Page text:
Progression of bladder cancer could be predicted by E2F4 signature

Researchers from the Norris Cotton Cancer Center (NH, USA) have harnessed genomic data to demonstrate that the E2F4 signature, previously identified in breast cancer, can help predict bladder cancer prognosis and response to therapy. Their findings appeared recently in Molecular Cancer Research.

“We found that the E2F4 signature is predictive of the progression of both non-muscle-invasive and muscle-invasive bladder cancer,” commented Chao Cheng, the leader of the study. “It can also predict the responsiveness of patients to intravesical Bacillus Calmette-Guerin immunotherapy. Our results suggest that patients with positive E2F4 scores benefit significantly from BCG therapy, while the progression of patients with negative E2F4 scores does not show significant difference from untreated patients.”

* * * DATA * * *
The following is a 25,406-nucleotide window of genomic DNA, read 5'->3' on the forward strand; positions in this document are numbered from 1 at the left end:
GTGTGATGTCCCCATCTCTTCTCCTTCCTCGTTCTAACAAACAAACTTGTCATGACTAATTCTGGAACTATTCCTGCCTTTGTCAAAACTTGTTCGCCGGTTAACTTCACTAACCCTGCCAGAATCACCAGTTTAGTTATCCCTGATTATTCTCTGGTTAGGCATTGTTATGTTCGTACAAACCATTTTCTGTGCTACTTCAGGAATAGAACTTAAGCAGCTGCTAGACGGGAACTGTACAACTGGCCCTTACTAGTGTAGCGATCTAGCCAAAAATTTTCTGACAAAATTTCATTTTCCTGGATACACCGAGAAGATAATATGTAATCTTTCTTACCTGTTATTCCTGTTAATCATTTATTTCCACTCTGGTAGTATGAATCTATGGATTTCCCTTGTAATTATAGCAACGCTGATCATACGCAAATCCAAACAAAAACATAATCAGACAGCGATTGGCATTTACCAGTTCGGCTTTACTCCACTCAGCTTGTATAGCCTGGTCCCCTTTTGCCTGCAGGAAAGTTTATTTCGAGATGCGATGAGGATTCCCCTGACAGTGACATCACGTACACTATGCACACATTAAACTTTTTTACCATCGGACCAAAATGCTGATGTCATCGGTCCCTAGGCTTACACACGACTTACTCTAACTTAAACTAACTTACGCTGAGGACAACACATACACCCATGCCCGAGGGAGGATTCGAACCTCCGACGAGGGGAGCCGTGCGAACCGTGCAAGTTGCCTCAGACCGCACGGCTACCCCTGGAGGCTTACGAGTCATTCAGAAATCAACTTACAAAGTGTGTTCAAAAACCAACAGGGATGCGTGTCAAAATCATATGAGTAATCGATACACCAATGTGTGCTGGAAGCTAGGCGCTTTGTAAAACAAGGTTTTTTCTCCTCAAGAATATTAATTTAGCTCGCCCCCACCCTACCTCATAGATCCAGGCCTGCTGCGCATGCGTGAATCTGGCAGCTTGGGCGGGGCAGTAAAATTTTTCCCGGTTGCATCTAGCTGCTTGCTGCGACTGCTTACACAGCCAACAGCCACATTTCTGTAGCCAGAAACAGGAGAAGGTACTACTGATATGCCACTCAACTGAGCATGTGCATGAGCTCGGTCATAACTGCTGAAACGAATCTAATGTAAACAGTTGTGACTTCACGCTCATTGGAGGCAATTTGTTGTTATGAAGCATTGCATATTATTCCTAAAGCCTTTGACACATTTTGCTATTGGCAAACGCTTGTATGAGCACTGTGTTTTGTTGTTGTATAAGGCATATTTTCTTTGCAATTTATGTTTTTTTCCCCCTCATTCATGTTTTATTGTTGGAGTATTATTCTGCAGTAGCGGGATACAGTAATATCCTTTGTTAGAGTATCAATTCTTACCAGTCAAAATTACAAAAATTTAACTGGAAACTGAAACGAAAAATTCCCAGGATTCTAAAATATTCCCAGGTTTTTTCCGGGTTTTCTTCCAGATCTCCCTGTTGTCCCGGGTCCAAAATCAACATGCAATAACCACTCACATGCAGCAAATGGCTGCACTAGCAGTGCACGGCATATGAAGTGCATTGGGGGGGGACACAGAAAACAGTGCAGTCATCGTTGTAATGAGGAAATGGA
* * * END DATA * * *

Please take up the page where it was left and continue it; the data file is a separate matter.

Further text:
Although intravesical BCG therapy has been extensively used to treat non-muscle-invasive bladder cancer (with up to a 60% success rate in preventing progression or recurrence), there is not currently an effective biomarker that can identify which patients will be responsive to the therapy. These findings suggest that the E2F4 gene signature could do just this.

The study involved an integrative analysis of gene expression profiles for >800 bladder tumor samples, the data for which were collected from the Gene Expression Omnibus public database.

“An integration of genomic data with clinical information will provide new biological insight in cancer biology and identify new biomarkers for aiding clinical practice,” remarked Cheng. “Such translational studies need collective efforts from cancer biologists, clinicians, and computational biologists.”

The team now plan to conduct further, more detailed research in an independent dataset, in order to provide validation for the prognostic value of the E2F4 biomarker. Their aim is to create a practical and convenient clinical test based on the E2F4 signature that can predict the efficacy of the BCG program in bladder cancer patients.

Source: Dartmouth-Hitchcock Norris Cotton Cancer Center press release